Chachapoyas {Scarf}

Chachapoyas Closeup

The Chachapoyas (a Quechua word meaning “cloud warriors”) were a mysterious, pre-Incan civilization. The stitch patterns used reference what little is known about them: odd rows show a turban-style hat (“llauto”); even rows show skulls (much of what is known about them was gleaned from their tombs), and the edging mimics the extreme peaks of their home in the misty sky. Knitted in cotton, it’s a light decorative layer to keep you cool and your neck safe from el sol. Knitted in a luxury fiber, it’s a warm, luxe treat to ward off chilly breezes. Scarves fall off, and shawls require extensive knitting; this “scawl” is just long enough to be wrapped once around the neck and loosely tied or pinned in the front. Proof that utility can be beautiful!

Pattern price $6 for PDF download
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You Will Need:
• 175 yds (160 m) lace weight* yarn (This pattern is great for handspun lace singles!)
• 2.5 mm/US 1½ needles—straight or circular
• yarn needle to weave in ends, 6 safety-pin style stitch markers

Skill Level: Intermediate (lace, simple shaping and finishing)
Techniques: Knitting, purling, knitted-in i-cord, knitting through back loop, right increase in head of stitch below, seaming pieces together, single decreases, yarn overs
Gauge: 38 stitches & 46 rows per 4” (10 cm) square in Llauto Pattern, post-blocking
Finished size: 4” x 33” (10 cm x 84 cm)

• To use the row counters in the pattern, please read this blog entry.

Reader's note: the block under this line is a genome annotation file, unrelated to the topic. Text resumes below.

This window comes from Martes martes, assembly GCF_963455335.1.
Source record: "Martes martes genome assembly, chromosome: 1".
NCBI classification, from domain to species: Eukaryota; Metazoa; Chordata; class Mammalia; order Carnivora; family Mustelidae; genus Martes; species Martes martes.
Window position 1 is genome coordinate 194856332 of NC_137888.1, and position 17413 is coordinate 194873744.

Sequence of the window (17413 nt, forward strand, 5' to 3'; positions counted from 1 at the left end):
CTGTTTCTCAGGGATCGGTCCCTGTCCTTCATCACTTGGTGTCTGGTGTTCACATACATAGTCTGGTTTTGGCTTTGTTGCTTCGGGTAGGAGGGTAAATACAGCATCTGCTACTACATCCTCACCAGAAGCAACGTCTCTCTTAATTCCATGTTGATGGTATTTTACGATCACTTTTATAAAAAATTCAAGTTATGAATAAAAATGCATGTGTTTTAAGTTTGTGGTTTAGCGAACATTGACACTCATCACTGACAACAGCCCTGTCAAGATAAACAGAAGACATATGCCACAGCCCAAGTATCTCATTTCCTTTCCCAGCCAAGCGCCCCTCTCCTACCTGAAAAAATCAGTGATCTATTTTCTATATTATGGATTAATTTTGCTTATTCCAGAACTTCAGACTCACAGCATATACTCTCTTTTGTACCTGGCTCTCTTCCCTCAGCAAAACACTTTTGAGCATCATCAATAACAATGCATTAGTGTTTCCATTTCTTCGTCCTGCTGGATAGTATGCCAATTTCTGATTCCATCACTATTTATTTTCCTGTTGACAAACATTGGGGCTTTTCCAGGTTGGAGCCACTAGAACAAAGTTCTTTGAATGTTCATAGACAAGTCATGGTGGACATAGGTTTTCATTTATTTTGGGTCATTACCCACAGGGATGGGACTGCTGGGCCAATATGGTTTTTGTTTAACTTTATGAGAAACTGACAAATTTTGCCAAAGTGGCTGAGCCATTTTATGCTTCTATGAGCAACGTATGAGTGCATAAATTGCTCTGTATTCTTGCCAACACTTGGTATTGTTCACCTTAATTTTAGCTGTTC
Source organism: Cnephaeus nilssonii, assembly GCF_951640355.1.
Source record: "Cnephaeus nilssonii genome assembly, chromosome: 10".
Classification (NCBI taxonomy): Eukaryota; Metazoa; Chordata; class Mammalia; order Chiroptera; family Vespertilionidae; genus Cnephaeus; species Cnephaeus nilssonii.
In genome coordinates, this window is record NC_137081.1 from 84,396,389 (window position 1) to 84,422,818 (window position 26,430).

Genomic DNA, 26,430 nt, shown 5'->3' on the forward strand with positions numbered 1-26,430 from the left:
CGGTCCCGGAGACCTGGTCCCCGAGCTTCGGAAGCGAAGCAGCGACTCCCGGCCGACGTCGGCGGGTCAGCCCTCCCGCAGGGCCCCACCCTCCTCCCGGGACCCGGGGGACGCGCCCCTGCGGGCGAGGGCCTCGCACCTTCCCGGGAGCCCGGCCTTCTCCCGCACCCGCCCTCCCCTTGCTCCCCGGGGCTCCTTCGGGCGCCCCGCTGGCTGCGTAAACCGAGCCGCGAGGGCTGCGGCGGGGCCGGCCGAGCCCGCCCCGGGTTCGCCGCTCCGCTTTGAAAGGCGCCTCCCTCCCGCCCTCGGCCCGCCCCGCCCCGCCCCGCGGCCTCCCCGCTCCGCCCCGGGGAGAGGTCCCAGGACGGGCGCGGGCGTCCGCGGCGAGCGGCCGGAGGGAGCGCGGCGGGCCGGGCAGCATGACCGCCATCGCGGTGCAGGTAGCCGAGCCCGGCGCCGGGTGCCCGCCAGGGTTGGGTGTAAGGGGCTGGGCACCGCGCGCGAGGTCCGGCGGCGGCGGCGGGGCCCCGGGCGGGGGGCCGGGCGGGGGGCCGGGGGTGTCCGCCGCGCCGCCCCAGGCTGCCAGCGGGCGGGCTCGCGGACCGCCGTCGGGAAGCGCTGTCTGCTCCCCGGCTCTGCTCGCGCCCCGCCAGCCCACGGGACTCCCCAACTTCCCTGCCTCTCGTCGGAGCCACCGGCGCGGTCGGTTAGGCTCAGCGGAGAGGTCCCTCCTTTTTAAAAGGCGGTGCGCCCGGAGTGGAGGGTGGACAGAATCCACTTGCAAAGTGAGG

• For charts: “right side” is read right-to-left; “wrong side” is read left to right. Technically there isn’t a right or wrong side as the scawl is meant to be reversible.
• The scawl has a miniature i-cord edge that is knitted as you work to finish the sides of the scarf and keep them from curling. If you have trouble remembering to do these before and after working the main motif, it may help you to place stitch markers two stitches in from  each edge.
• Beware casting on too tightly, the end is meant to flare a bit.
• Stitch counts are indicated inside of brackets, i.e. {7 sts}

* Some countries call this “2ply” weight.

The main portion of the stole is knitted first, then the edgings are knitted separately and seamed to it. This gives them a little more stability so that they will lay flat. You may also wish to use 6 plastic safety-pin style stitch markers to aid in seaming. An online seaming tutorial is linked in the pattern. The test knitters used a variety of lace yarns and needed as many as 150+ yards (137  m). 175 ensures plenty of padding in case the desired length is longer than that given in pattern or the yarn chosen happens to get “eaten” faster than expected. The pattern is 3 pages long and roughly 1.8 megabytes. The latest version of the pattern was released on January 12, 2011.

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